Despite suggesting an absolute definition, the "center"—as a place as a concept—is somewhat ambiguous, with multiple definitions that place it throughout semantics, geography, geometry, and philosophy. What is defined as "the place where information, decisions and decisions converge" is also the "place where a given activity is most intensively developed". But a focus of power, as this project points unambiguously, does not have to remain in the middle. Perhaps the idea of a "main end or object to which one aspires or is attracted to" is the one best suited to describe the project of Vargas and Anderson, whose search was undoubtedly guided by an intense physical and metaphysical curiosity to see the mere center of two territories whose centers might have important implications for our histories - Latin American, American, and relations between both territories.

Beyond potential geopolitical readings, the photographers undertook this search also on a personal and aesthetic level, looking for marks in both places that could reveal some fundamental aspect of the territories with which we identify ourselves. Without forcing ideological interpretations, the artists captured evocative and ambiguous details of the sites they portrayed, discovering in the process some aspect of what it means to get to the heart of a myth: a fundamental myth without narrative that we all carry in some way or another. It is here where the photographs reach their maximum power, by capturing the ambiguity of the simultaneous sensations of discovery and deception, conveying this complexity beyond words.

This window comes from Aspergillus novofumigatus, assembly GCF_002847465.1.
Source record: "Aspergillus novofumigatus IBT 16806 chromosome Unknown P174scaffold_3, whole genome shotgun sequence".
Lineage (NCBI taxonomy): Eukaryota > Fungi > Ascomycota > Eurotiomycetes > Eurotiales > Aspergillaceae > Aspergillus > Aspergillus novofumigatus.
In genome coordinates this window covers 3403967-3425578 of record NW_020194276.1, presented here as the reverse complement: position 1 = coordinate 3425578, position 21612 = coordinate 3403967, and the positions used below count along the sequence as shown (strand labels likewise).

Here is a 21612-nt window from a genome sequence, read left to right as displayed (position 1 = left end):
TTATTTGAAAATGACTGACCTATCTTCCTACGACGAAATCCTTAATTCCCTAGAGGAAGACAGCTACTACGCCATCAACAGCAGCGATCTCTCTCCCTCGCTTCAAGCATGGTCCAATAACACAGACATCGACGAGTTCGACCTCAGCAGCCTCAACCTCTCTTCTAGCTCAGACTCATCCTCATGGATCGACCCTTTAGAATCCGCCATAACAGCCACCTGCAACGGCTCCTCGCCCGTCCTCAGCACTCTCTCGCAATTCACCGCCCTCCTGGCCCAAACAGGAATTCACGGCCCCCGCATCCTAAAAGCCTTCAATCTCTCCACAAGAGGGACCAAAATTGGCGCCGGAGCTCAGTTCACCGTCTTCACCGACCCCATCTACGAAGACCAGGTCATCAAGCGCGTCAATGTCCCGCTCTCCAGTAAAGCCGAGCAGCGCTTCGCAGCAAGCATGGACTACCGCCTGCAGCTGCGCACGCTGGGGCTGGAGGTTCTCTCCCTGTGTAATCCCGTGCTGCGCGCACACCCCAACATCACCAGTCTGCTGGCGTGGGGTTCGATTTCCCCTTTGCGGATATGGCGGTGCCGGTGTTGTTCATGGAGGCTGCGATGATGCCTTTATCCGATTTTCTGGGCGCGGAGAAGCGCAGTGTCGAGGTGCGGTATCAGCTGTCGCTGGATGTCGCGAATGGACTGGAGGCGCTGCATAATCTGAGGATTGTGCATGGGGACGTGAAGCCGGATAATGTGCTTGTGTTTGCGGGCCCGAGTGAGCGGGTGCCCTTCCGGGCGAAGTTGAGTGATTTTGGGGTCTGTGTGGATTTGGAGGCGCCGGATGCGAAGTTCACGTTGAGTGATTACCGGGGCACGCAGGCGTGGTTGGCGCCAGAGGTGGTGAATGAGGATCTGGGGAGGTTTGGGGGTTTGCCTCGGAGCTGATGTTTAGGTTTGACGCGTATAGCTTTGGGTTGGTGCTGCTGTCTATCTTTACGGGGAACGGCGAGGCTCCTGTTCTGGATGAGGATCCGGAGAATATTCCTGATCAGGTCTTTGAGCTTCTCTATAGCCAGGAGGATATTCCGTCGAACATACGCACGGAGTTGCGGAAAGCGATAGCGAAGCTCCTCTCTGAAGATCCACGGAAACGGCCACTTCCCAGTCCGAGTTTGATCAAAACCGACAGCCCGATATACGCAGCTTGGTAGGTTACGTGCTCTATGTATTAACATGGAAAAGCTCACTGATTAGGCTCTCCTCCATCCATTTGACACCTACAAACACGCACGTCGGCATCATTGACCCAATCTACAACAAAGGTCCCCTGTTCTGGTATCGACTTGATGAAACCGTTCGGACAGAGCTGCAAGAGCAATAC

Richard Anderson (from top), Image Title, 20xx; Image Title, 20xx; Image Title, 20xx; Image Title, 20xx; Image Title, 20xx, (all) from City of the Century





Romke    Where else have you lately exhibited? Do you have anything else in the works?

Richard    I had a show at a new space in Milwaukee (Gallery Kenilworth) for some of my newest work—“SEE RED” in August last year, Andres and I are continuing our work on El Centro De America, and Kevin and I are working on another issue of Life Blood. I have 3 things on the burner that I can’t speak on yet but I’m ecstatic about debuting every one of them :)




Richard Anderson interviewed by Romke Hoogwaerts




Richard Paul Anderson    (b. 1992) is an artist living and working in Chicago. He received his BA from Columbia College Chicago in 2015 and has released 2 publications since: City of the Century: 2016, and Blown Transmission: 2018. Last summer, Anderson debuted a new body of work in Guatemala City, produced in collaboration with Andrés Vargas: El Centro De América—The Center of America